The Americans displaced by cheap foreign workers also suffer undue stress. The H1B visa is a total sham and is completely discredited by the glaring evidence if one looks at decades of stagnant tech wages, worker displacement, etc.

    The American economy takes a huge hit if students saddled with student debt cannot find entry level STEM jobs because they were outsourced to low-skilled Indian immigrants. The OPT/H1B is riddled with fraud, fake degrees, and fake resumes. Its time to end the H1B except for American trained Phds in fields with salaries above 300k.

  2. The Indians think that its their birth right to steal jobs in a developed country. They think USA is obligated to move them here permanently from the filth in India, otherwise they would harrass our lawmakers. These guys will just turn our country into another India if we dont boot them out of here.
    It is very simple we jut need more and more Americans aware of these dangerous visa programs and they would evaluate for themselves how it would impact them.

    Thanks
    Amit

  3. This is totally unnecessary!! H1B is a voluntary visa program. No one is forcing anyone to stay or not. If anxiety is unbearable, then it is best to leave US and go where you feel more stable. We need to stop victimhood mentality. I, myself, am not H1B. If things work out in US, FINE. If not, FINE.
    I hope H1B was not a dual intent visa (wishful thinking) and expectation were straightforward. Study, work, move on after 6 years.

    • Your comment is also totally unnecessary. If H1-B was only for moving on after 6 years, you would not have seen a current Google CEO in this country. It is all because of H1-Bs there was so much advancements happening in Technology Space. You could not even imagine the US with out H1-Bs. You would understand the pain of a H1-B if you are a H1B. Everybody has a choice to stay in or go back. When they want to stay back, then they want a life with out uncertainties.

    • My company went through tough times. There were several round of layoffs. It was extremely stressful. Most of the US citizens slowly moved out. All the indians who had little choice were left in an extremely stressful state. Now my company has majority indian employees in technology department.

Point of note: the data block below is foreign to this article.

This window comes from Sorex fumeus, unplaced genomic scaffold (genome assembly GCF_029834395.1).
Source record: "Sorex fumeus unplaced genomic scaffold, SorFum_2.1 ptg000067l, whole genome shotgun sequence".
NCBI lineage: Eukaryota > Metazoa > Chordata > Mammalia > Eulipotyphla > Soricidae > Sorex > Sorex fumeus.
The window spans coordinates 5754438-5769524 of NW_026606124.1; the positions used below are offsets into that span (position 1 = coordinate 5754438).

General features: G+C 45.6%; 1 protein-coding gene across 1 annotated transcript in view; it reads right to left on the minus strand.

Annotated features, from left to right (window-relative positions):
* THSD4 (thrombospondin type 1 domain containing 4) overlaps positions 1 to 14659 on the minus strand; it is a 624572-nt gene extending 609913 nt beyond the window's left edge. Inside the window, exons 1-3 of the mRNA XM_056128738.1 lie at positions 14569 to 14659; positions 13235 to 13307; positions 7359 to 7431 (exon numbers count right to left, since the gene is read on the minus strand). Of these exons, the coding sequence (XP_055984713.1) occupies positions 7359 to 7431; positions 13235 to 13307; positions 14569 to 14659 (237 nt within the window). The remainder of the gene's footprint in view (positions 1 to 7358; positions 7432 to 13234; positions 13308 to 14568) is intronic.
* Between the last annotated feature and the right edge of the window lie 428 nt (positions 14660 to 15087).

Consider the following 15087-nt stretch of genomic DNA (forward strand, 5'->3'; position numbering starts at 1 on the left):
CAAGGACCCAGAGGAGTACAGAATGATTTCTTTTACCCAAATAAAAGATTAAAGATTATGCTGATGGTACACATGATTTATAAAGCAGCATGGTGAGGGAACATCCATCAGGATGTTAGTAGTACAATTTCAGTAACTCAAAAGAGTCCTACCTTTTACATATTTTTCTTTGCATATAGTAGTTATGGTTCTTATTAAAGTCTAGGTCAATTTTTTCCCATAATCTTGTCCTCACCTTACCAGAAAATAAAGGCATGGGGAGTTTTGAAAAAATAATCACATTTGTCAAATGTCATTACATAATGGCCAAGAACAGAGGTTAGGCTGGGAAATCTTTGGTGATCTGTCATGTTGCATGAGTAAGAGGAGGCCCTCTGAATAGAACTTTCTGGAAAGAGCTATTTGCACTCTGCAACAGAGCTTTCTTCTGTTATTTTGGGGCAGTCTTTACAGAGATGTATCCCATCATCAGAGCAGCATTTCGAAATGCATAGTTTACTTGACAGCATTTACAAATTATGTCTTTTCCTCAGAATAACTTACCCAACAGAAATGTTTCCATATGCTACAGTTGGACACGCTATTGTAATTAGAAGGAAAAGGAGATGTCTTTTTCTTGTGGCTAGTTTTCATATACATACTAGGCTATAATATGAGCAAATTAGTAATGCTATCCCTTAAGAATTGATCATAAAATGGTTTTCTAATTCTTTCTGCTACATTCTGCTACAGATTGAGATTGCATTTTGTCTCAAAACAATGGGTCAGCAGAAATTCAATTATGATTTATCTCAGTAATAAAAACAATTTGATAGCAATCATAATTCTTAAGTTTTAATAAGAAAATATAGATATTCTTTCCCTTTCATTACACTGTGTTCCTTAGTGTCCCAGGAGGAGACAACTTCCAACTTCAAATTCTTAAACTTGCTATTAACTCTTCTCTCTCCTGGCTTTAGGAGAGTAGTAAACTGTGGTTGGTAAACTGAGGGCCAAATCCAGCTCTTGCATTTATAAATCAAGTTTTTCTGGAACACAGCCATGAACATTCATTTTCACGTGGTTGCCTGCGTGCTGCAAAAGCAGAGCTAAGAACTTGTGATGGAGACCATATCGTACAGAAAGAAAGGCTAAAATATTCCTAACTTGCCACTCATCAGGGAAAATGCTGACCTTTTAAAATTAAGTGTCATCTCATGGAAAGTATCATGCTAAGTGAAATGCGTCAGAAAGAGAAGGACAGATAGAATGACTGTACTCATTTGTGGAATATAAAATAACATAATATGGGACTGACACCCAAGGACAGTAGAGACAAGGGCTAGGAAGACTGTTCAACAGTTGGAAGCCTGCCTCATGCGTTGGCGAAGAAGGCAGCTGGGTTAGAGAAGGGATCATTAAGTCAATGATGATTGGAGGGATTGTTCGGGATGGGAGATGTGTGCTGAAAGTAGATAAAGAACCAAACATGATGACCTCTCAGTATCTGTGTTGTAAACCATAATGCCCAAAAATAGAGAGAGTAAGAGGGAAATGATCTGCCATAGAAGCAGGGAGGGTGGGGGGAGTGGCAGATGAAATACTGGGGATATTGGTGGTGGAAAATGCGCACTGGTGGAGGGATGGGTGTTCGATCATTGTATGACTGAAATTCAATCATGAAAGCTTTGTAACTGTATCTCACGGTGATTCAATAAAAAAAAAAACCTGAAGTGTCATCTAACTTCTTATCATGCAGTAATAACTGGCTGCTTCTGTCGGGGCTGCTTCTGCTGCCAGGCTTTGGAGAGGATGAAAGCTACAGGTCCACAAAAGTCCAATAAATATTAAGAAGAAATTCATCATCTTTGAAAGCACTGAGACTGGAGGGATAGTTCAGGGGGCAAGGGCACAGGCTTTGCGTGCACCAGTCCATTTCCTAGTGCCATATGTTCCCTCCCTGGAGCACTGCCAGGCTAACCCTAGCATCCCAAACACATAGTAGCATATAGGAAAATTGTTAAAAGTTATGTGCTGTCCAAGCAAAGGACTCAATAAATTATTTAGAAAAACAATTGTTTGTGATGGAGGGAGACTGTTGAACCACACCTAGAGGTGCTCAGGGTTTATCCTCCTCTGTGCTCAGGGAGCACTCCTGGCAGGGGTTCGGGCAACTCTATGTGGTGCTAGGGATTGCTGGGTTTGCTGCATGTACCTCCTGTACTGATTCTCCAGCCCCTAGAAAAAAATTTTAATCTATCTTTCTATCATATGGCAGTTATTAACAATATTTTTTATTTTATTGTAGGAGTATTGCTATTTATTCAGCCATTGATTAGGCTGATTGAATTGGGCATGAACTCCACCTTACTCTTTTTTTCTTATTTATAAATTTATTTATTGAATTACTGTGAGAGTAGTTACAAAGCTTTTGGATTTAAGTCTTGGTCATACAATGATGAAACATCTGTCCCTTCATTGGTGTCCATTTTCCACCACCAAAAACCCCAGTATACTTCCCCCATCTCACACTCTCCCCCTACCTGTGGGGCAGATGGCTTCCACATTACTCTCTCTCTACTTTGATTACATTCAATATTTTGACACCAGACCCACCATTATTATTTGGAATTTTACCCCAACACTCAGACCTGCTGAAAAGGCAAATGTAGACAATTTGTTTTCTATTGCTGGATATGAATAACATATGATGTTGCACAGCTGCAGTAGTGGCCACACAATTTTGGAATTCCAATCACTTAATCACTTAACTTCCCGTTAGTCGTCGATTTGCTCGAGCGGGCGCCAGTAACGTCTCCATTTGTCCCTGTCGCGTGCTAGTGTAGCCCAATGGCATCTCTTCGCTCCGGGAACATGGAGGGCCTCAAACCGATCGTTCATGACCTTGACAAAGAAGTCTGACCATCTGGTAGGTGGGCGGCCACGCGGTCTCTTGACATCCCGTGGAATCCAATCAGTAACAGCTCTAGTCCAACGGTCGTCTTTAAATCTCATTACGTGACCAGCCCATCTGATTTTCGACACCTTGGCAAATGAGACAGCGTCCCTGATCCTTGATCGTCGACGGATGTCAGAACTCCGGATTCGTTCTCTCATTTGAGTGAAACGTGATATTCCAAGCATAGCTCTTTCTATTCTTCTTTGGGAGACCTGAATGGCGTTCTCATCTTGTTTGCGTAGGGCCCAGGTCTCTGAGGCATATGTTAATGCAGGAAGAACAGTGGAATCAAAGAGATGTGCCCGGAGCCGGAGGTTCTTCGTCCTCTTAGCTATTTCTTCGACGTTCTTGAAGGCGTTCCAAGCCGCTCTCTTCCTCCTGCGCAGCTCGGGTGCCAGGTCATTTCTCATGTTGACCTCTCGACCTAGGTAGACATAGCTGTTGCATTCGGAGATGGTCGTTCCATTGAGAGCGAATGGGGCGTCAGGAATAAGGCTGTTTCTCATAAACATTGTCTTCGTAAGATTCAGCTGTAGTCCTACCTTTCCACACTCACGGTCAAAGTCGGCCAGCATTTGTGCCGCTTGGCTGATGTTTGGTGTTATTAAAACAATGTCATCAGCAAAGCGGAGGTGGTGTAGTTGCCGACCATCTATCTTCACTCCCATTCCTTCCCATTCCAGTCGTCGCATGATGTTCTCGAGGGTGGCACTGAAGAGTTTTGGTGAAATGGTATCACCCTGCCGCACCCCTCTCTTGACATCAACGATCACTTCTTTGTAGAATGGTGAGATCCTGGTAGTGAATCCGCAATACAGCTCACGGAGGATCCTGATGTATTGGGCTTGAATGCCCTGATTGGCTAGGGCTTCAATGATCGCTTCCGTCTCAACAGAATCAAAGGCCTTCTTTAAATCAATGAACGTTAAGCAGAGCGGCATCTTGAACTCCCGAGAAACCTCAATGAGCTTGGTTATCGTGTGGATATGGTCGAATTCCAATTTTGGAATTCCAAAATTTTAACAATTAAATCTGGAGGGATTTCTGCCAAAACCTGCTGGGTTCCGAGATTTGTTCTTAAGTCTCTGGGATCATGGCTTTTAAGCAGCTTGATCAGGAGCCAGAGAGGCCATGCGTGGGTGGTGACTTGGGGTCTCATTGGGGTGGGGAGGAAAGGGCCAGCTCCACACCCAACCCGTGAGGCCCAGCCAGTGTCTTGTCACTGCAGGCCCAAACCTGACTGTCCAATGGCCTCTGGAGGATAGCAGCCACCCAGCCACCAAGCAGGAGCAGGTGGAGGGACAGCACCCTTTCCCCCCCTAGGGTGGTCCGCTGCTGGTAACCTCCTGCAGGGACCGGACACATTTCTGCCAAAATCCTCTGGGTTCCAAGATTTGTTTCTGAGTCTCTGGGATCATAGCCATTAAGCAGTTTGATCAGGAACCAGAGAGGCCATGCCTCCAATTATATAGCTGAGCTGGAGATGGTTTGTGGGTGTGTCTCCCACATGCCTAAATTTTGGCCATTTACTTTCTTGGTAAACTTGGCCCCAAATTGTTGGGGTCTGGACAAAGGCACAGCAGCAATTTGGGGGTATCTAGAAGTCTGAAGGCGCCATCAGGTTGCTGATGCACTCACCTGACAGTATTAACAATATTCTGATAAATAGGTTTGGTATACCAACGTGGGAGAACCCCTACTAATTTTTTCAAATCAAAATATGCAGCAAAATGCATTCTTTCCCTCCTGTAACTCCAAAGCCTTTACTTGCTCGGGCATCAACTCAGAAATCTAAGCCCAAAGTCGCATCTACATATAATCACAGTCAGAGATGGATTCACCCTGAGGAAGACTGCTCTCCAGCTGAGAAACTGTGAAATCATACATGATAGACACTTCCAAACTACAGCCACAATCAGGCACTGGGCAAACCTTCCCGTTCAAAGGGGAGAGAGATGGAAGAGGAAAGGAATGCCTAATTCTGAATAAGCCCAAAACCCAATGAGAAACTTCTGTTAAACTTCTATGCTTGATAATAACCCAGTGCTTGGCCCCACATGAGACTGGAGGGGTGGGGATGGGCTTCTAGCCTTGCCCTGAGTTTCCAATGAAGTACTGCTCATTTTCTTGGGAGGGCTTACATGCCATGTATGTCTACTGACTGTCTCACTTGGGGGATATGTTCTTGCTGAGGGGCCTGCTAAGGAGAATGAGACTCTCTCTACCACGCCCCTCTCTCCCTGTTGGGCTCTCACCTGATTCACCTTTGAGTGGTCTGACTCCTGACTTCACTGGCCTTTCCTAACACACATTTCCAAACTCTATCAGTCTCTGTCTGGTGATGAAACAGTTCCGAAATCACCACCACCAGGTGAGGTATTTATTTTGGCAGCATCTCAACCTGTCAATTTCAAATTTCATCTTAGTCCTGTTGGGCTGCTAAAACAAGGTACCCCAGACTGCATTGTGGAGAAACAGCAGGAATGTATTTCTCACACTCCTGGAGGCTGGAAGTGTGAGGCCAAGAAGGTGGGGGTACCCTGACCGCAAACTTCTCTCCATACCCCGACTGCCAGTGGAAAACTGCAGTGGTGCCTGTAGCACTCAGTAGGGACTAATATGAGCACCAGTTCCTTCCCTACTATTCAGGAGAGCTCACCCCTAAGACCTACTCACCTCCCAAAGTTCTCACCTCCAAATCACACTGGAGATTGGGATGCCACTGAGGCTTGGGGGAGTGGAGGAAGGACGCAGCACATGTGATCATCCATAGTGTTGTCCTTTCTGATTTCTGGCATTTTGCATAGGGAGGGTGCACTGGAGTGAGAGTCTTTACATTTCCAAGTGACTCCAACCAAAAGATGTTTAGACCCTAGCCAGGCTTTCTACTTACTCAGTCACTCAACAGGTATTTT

4. 15 years in the USA and still waiting for green card. I just need an opportunity to switch jobs easily, travel to india freely but life gives other things to you. I dont think there is a scale anyone has, to measure the stress we go through every day here.

  5. H1B and L1 visa scum go back to India, no one wants you here. Sick and tired of these sob stories. They steal our jobs and then pretend like nothing happened.

    • We are sick and tired of racist comments by few retards. No body came here with your invitation to go back when you ask them to. No body including your country men cares about you.

      • But you got in by faking your resume, lying about your education, submitting bogus visa applications, cheating on interviews, right? You STOLE a job that legitimately belonged to an American and you have no right to do so nor are entitled to it. Get the hell out, no one wants you in the US. GO BACK TO INDIA, THEY DESERVE DIMWITS LIKE YOU.

        • There may be few who are faking resumes. It is the responsibility of employers to check before taking them in. Don’t exaggerate on faking resumes and cheating on interviews etc. I am in no way to support them. Just because of some people, you can’t judge all who are here on H1-B. Businesses need people who can do the job not Americans. Just because you are an American, Businesses don’t have an obligation to offer you a job. You need the right skill do that job. Even now there are thousands of jobs if you want a job in Technology space. Don’t dream that jobs will come to your house if all the H1-Bs go out. It doesn’t work like that. If all the H1bs go out, then jobs will also go out. You will still be blaming others for your inability. Speak like a grown up.

  6. Indians always talk about their problems because of the wait. But Americans have suffered a lot due to layoffs by cheap H1B from India. People in companies like IBM have truly suffered after being replaced by H1B from India. The whole reason for the backlog is because of massive flooding by Indians using very dubious methods like EB1C. If only Obama and his administration (with people like Leon Fresco) had done their job of enforcing the rules, nobody (Indians and American workers) would be in this situation.

    • Proud American

      That is 100% correct. Obama and his F-ing goons were such a failure let’s not even go there. He allowed massive numbers of visa workers into the country just flooding the market with cheap IT labor from India and depressing wages for decades to come. Such a disaster. That dope should of been voted (booted?) out after his first term but alas, hindsight is 20/20.

  7. Sakthidasan Janarthanan

    This is such a shame. America is a different country. You aint born in it. It will do what is good for it.
    If they allow then work. If not return. Whats bad in it.
    Indians are accustomed to be slaves and these immigrated ones, will do anything for survival.